Food bank users and volunteers threatened with £170 parking fines

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Food bank users were pursued for parking charges of up to £170 and threatened with court action after an enforcement company took over management of a community centre car park in Sunderland.

Clients and volunteers at the Youth Almighty Project (Yap), which runs a food bank and community services, were hit with parking charge notices (PCNs) for using the charity’s free car park after the firm contracted to manage the site was taken over by an Australian multinational called Smart Parking.

“They have begun issuing £100 tickets (reduced to £60 if paid within 14 days) to anyone that uses the car park, including me and my staff, even though we own the site,” Phil Tye, the Yap chair, said.

“Even after we’ve contested them, people are receiving letters from a debt collection agency demanding £170 and threatening legal action if they don’t pay within seven days.”

It was only after Guardian Money contacted Smart Parking that the charges were cancelled.

Parking enforcement companies patrol privately owned car parks on behalf of landlords to crack down on drivers who trespass, overstay or fail to pay. Typically, the firms receive the income from PCNs, which can be up to £100 each, rather than payments from the landlord.

The sector has been criticised for disproportionate charges for minor infringements of parking rules and in February, the government announced plans to cap most private parking charges at £50. It will also force firms to allow drivers a 10-minute grace period before issuing a PCN.

A new code of practice will make it easier for drivers to challenge tickets if there are mitigating circumstances and restrict fees levied by debt collection agents.

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At the time the changes were announced the minister for levelling up, Neil O’Brien, said private firms were issuing roughly 22,000 parking tickets a day, and often charged “unreasonable fees”.

Yap took on Enterprise Parking Solutions in 2020 to stop unauthorised drivers using its car park.

Permitted vehicles belonging to staff and customers were registered on a white list and any PCNS issued to them were routinely cancelled, according to Tye.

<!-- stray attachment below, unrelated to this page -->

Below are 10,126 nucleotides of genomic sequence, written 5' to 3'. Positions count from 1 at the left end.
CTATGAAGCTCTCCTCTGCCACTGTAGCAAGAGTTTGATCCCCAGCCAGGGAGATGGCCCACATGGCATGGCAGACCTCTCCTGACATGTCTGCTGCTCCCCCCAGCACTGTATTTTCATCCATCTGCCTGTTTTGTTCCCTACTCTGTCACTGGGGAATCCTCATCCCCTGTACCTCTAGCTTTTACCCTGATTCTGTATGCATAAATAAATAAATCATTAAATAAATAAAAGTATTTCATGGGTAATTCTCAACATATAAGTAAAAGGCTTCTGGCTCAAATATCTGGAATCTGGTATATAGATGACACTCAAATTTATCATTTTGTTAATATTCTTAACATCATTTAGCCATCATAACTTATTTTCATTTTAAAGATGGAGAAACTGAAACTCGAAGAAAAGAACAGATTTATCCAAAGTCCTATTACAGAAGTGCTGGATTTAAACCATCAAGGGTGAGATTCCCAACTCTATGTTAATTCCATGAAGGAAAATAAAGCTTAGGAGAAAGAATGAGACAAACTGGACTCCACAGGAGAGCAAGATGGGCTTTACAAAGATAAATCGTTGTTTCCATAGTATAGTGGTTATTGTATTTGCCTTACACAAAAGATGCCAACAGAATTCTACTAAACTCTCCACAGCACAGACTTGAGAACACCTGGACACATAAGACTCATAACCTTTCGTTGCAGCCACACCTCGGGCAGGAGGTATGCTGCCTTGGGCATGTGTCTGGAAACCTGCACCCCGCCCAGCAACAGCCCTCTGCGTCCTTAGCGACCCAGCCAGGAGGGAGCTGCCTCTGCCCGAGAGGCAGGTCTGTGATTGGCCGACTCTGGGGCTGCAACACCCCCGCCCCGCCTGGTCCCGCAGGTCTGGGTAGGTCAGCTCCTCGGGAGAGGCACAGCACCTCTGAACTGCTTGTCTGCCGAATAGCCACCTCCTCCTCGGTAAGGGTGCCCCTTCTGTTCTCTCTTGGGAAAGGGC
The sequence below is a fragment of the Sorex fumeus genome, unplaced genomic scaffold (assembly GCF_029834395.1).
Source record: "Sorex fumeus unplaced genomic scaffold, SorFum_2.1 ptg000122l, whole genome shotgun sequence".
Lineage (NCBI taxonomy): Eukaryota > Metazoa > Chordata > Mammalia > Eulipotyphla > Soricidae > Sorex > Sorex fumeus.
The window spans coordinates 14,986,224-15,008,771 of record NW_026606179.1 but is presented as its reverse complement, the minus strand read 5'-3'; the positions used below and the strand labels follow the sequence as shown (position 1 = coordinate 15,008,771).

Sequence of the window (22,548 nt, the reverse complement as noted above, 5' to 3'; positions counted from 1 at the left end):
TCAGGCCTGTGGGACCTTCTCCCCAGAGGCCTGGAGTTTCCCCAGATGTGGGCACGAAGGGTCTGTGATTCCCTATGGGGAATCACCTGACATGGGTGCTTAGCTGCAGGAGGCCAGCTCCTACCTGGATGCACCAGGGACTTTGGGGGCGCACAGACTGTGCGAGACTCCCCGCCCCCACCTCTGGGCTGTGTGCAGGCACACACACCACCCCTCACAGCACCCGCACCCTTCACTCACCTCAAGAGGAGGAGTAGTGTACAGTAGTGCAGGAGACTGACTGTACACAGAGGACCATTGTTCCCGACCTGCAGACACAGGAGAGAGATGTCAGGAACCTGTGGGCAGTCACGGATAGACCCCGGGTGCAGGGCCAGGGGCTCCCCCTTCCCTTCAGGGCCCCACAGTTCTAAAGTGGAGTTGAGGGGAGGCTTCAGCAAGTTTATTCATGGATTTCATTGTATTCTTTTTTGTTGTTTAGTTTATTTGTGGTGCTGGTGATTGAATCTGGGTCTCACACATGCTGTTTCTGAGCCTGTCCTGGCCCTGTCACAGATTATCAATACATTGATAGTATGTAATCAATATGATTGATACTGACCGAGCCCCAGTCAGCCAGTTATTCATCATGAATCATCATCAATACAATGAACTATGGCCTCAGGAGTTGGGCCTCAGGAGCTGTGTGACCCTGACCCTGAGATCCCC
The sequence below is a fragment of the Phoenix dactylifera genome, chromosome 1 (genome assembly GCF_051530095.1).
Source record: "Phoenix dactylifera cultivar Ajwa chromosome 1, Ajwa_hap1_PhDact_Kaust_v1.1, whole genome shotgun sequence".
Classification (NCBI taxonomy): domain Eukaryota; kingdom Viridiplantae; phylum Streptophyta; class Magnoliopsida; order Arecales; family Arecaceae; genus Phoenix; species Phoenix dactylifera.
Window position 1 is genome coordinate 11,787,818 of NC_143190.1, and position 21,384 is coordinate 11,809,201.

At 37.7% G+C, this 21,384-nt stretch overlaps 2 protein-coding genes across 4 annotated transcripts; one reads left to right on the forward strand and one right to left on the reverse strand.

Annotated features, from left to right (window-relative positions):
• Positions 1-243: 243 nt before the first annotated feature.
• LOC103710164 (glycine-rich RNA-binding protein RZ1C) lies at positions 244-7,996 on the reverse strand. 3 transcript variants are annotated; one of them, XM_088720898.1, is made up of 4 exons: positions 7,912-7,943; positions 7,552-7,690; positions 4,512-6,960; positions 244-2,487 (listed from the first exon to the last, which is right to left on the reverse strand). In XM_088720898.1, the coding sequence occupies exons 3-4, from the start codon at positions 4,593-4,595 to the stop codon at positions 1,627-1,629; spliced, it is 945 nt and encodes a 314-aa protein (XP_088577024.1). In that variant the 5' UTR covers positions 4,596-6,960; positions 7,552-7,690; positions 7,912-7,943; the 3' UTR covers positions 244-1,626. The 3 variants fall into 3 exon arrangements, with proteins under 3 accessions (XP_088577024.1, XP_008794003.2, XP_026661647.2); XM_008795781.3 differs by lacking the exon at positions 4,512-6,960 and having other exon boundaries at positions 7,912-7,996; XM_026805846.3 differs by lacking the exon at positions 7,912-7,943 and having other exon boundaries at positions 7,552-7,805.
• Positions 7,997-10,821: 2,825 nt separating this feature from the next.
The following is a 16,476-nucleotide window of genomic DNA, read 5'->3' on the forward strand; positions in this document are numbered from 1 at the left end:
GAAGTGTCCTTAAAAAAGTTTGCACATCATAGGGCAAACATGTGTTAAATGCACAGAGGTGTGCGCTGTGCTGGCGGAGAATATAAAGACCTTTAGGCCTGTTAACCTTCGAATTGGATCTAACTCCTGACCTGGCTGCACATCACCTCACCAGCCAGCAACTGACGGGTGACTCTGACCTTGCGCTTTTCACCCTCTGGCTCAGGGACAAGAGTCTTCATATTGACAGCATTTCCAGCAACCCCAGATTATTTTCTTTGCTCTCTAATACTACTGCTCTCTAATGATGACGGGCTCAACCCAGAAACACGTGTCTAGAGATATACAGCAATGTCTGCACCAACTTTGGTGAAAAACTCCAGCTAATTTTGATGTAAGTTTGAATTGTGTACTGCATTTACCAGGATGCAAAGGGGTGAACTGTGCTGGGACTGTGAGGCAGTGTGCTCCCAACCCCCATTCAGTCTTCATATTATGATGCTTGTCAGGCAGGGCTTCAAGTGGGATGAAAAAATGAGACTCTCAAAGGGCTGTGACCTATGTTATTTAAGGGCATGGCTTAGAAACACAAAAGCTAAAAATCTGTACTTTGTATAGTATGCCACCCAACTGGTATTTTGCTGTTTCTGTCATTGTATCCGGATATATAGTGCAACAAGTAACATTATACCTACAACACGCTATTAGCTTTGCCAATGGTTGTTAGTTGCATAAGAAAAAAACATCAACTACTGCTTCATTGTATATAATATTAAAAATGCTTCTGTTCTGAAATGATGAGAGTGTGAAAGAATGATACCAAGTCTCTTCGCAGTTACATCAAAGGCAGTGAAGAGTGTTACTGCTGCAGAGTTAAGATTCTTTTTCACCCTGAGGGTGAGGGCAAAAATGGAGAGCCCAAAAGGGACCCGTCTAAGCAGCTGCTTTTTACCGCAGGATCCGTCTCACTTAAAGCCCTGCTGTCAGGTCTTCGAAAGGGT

View image in fullscreenThe car park at Silksworth Youth and Community Centre in Sunderland. Photograph: Phil Tye

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However last August, Enterprise and its 68 sites was acquired by Smart Parking, which manages car parks for retail parks and supermarket chains across the UK.

Tye said Yap did not know about the takeover until an engineer turned up and change over some equipment.

“Since then, instead of logging authorised vehicles on a white list, we have to email the details, but the emails are not acted on and Smart Parking is failing to cancel erroneously issued PCNs,” he added.

The charitysaid it did not receive a new contract from Smart Parking, which has refused to release it from the three-year agreement signed with Enterprise.

When Tye demanded Smart Parking withdraw from the site, he received a letter from the firm’s lawyers threatening court proceedings to recover “significant” lost profits and legal costs.

“A multimillion-pound global company is making profits from hungry families,” Tye said. “How can this be legal?”

The benefit of a contract can lawfully be transferred to a new company without the agreement of the client under certain circumstances, according to Emma Marshall, a senior associate in the commercial dispute resolution practice at the law firm Browne Jacobson.

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“It depends on whether the contract provided for what would happen on a change in the ownership of the company’s assets and whether the old owner complied with any conditions in the contract,” she said.

Yap’s contract with Enterprise states that the benefit – the income stream – can be assigned to a third party.

Smart Parking cancelled 19 PCNs issued to volunteers and users within 24 hours of Guardian Money’s intervention.

It has since agreed to refund other drivers who claim they were incorrectly charged. It declined to explain why it had not previously responded to evidence the PCNs had been incorrectly issued.

A spokesperson said: “Following an exchange of communications we have spoken to Mr Tye and after a good meeting we have agreed a strategy for moving forward. We very much look forward to working together into the future.”

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